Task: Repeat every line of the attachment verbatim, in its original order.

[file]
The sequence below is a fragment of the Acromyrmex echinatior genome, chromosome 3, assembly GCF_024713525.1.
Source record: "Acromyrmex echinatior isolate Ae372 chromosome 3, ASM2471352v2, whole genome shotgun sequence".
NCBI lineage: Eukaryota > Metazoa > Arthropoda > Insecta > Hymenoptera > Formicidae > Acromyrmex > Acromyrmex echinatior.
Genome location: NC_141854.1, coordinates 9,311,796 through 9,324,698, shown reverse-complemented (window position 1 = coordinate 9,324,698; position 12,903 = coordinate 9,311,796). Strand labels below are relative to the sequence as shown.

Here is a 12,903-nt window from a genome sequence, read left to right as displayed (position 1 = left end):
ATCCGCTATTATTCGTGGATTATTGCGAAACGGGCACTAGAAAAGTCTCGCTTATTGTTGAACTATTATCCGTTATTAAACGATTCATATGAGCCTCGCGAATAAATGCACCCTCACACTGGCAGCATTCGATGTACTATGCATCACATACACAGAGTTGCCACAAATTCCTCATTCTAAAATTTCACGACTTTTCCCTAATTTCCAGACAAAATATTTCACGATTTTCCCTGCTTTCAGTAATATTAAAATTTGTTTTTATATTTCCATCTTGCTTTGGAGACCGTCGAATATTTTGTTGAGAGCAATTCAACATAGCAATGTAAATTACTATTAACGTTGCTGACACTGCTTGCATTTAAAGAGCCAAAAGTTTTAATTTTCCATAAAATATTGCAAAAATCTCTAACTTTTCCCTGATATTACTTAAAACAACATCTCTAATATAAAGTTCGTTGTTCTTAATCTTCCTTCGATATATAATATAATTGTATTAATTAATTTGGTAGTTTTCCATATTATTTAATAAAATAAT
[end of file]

The sequence below is a fragment of the Acromyrmex echinatior genome, chromosome 3, assembly GCF_024713525.1.
Source record: "Acromyrmex echinatior isolate Ae372 chromosome 3, ASM2471352v2, whole genome shotgun sequence".
NCBI lineage: Eukaryota > Metazoa > Arthropoda > Insecta > Hymenoptera > Formicidae > Acromyrmex > Acromyrmex echinatior.
Genome location: NC_141854.1, coordinates 9,311,796 through 9,324,698, shown reverse-complemented (window position 1 = coordinate 9,324,698; position 12,903 = coordinate 9,311,796). Strand labels below are relative to the sequence as shown.

Here is a 12,903-nt window from a genome sequence, read left to right as displayed (position 1 = left end):
ATCCGCTATTATTCGTGGATTATTGCGAAACGGGCACTAGAAAAGTCTCGCTTATTGTTGAACTATTATCCGTTATTAAACGATTCATATGAGCCTCGCGAATAAATGCACCCTCACACTGGCAGCATTCGATGTACTATGCATCACATACACAGAGTTGCCACAAATTCCTCATTCTAAAATTTCACGACTTTTCCCTAATTTCCAGACAAAATATTTCACGATTTTCCCTGCTTTCAGTAATATTAAAATTTGTTTTTATATTTCCATCTTGCTTTGGAGACCGTCGAATATTTTGTTGAGAGCAATTCAACATAGCAATGTAAATTACTATTAACGTTGCTGACACTGCTTGCATTTAAAGAGCCAAAAGTTTTAATTTTCCATAAAATATTGCAAAAATCTCTAACTTTTCCCTGATATTACTTAAAACAACATCTCTAATATAAAGTTCGTTGTTCTTAATCTTCCTTCGATATATAATATAATTGTATTAATTAATTTGGTAGTTTTCCATATTATTTAATAAAATAAT